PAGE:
Rebel Without A Cause And Fatherhood

Last night I was channel surfing and trying to dodge commercials by flipping between shows.  It usually doesn’t work very well since every station knows to play commercials at exactly the same time.  (It’s a maddening conspiracy, I’m sure of it).  Then, I came across Rebel Without A Cause on PBS.  It was right at the opening credits.  Although I had already seen the movie piecemeal over the years, I couldn’t recall ever watching it all the way through from start to finish.  Here it was commercial free and I didn’t have to rent it.  If not now, when?

It’s hard for me to watch Rebel without thinking of Mr. Magoo and Gilligan’s Island thanks to the pop culture contributions of Mr. Jim Backus.  Nevertheless, it is a good, classic flick.  James Dean never loses his coolness factor in the passing of time.  It sure paints a stark contrast to the Happy Days portrayal of the 1950s.  Between Happy Days, American Graffiti, Rebel Without A Cause, and Grease, it’s not easy to discern what the 50s were actually like.  (I’m a child of the 60s and 70s, although I really like a lot of 50’s music).  In any case, being an adolescent can be tough no matter what era one lives in.  As Judy’s mom said, “It’s the age when nothing fits.”

No doubt Rebel Without A Cause has been analyzed into the ground over the years, but it gave me my own impressions.  The biggest thought it left me with is the importance of fathers.  Fathers are important to the formation of daughters and sons.  It’s just part of how we are designed.  Mothers are important, too.  Since I am the father of a son and a daughter, the movie spoke to me mostly about that.

I don’t have statistics to present here.  But I believe it has been well established how important fathers are to families.  The first step is for fathers to actually stick around and not abandon their families.  Plato’s father did not stick around (nor did his mother).  The fathers of Judy and Jim were present, but unbalanced in their approach to fatherhood.  Judy’s father was strong, but was at a loss when his daughter needed his tenderness.  Jim’s father was tender but lacked strength and decisiveness.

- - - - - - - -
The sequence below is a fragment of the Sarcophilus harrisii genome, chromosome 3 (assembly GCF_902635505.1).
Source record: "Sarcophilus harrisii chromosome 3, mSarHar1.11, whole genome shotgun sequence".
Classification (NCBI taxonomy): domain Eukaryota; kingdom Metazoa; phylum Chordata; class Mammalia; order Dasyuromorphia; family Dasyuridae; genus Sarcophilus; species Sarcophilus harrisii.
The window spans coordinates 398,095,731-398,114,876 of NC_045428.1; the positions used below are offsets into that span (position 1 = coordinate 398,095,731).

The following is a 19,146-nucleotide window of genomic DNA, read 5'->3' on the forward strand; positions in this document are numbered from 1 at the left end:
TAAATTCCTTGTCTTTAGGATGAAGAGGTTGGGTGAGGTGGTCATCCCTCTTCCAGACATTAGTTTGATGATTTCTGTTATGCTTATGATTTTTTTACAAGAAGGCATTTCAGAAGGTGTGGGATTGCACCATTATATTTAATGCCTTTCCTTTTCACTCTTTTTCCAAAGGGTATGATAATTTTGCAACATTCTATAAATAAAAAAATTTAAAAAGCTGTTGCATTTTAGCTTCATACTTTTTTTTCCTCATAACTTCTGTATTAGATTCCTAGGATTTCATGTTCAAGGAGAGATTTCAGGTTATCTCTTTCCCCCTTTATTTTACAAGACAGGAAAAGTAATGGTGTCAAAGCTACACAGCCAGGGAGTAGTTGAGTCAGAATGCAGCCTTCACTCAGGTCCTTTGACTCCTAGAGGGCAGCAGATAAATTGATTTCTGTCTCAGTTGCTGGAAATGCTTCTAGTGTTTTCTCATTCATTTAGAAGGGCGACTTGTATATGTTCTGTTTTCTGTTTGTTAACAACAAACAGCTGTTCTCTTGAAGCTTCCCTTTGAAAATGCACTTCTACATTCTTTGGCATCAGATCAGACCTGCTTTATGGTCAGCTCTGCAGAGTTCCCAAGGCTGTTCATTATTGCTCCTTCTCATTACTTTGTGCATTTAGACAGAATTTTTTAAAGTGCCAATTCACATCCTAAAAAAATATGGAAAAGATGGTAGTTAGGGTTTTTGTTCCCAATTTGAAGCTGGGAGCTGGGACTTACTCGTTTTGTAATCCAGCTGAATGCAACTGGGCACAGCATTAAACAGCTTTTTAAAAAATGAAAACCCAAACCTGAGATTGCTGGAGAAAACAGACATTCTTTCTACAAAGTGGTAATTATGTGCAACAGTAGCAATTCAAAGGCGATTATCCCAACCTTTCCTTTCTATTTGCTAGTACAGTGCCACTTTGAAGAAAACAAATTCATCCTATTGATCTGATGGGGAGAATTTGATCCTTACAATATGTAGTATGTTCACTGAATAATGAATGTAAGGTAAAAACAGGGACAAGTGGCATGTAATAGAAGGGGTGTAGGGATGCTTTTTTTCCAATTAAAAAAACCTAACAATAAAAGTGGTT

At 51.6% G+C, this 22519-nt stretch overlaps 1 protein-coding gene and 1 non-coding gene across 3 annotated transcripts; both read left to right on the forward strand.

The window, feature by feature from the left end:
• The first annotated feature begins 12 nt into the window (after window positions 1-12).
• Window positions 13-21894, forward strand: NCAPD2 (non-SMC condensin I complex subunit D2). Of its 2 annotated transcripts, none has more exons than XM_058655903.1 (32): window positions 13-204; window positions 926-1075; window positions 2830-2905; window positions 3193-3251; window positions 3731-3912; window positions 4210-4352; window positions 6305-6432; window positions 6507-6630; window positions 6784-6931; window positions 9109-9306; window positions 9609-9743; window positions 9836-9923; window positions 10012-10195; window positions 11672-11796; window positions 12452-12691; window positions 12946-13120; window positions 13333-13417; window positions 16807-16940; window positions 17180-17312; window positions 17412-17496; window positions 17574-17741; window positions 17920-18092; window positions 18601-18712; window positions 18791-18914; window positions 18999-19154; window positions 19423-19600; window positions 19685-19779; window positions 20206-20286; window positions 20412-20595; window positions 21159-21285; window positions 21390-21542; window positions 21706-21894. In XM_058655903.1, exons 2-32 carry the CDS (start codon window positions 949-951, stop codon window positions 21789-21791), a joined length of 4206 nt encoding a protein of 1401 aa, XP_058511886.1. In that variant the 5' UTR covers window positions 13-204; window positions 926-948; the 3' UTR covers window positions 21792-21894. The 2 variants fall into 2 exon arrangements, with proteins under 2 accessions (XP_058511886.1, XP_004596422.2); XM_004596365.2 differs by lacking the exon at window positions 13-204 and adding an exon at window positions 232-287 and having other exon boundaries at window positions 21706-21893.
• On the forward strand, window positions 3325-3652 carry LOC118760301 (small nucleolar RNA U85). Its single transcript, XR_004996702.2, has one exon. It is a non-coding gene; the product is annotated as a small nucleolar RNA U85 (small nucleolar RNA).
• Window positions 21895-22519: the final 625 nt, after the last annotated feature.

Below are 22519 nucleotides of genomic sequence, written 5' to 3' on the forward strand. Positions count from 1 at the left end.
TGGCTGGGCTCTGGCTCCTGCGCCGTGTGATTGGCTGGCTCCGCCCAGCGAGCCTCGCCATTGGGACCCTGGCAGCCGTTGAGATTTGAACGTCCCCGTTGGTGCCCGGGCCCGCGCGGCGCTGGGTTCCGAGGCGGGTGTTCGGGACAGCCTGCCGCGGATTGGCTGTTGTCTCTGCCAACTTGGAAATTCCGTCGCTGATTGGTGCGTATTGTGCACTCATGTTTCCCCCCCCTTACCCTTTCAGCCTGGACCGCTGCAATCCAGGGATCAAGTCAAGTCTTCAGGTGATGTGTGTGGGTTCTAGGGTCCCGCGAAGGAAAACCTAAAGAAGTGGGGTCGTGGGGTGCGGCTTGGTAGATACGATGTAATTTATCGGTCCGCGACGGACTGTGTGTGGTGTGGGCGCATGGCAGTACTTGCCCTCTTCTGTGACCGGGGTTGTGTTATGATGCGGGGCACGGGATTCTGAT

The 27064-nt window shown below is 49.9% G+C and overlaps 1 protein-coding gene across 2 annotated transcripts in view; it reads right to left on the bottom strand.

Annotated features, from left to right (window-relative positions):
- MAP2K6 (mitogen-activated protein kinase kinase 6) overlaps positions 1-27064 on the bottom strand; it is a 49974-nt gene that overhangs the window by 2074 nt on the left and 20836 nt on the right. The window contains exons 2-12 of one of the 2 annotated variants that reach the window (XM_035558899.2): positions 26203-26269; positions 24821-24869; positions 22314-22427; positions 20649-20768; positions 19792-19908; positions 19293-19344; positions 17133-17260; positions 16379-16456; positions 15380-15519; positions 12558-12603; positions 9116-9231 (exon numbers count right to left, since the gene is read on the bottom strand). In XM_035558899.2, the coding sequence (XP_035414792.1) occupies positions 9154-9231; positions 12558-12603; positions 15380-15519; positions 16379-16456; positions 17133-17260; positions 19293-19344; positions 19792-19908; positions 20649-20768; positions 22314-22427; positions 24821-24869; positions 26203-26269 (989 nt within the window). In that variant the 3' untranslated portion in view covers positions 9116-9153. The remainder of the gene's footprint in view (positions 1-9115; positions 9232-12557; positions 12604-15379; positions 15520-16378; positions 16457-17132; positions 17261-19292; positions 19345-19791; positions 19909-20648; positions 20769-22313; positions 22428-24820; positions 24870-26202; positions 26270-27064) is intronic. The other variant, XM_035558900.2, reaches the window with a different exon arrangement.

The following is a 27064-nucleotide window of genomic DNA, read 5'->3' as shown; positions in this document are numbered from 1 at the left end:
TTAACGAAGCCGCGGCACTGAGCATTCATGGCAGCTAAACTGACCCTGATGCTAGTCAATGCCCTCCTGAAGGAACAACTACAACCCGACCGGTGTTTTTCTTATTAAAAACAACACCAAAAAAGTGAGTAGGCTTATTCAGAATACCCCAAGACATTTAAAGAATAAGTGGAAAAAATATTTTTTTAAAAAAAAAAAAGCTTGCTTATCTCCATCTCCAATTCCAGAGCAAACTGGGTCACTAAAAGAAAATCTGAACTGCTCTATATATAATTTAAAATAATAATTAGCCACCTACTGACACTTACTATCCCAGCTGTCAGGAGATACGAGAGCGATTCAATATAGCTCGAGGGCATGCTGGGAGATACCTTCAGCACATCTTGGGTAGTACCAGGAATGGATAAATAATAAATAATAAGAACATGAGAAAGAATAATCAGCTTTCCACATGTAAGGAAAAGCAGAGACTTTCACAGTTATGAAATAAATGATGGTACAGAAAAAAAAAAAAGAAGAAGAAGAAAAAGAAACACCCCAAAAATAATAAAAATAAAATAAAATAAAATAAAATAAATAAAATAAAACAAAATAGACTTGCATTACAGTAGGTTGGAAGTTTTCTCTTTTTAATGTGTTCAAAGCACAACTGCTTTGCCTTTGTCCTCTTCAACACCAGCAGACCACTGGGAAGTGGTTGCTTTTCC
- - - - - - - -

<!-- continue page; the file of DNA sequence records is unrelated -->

The movie reminded me that my family needs my presence (physical and emotional), my strength and my tenderness.  Jesus and his family are models of presence, strength and tenderness.  The Holy Trinity is a model of presence, strength and tenderness.

My daughter and my son need their father in similar yet different ways.  Every day I have to resolve to step up to the plate and give it my best shot with the help of God’s grace.  Even as I write this, my kids are beckoning me to play a game with them.  Time to step up!

2 thoughts on “Rebel Without A Cause And Fatherhood

  1. mgsmith2

    Thanks for the reflective post on fatherhood. As a father of 4, and with all of them either in college or on their way to college, I can definitely relate to your points. The two that ring truest with me are the need for a father’s emotional presence, and the juxtaposition of a father’s strength and his tenderness. A father who may be present but disengaged is of little good to anyone. And so many dads who don’t know Christ also don’t understand that tenderness in no way reflects weakness. In fact, it’s quite the opposite: it’s strength under control. (That could be separate blog post by itself, on the need for fatherly self-control through the Holy Spirit!) I would add one more thing to your list: A good dad loves and cherishes his wife, and makes sure his kids know it. Since we’re talking about movies here, think Steve Martin’s character on Cheaper By the Dozen and how he treats the mom of his brood (played by Bonnie Hunt). Again, great post, and I look forward to reading more from you.

    1. Thomas Post author

      Great points! So much more could be said about this topic. For example, there is a scene in the movie where Judy tells Jim that she sees his tenderness towards Plato as real strength (“strength under control” as you said). Interesting to ponder the lessons in movies. Haven’t seen that Steve Martin movie. I’ll check it out. Thanks for reading my blog and giving your input!


Leave a Reply

Fill in your details below or click an icon to log in: Logo

You are commenting using your account. Log Out /  Change )

Facebook photo

You are commenting using your Facebook account. Log Out /  Change )

Connecting to %s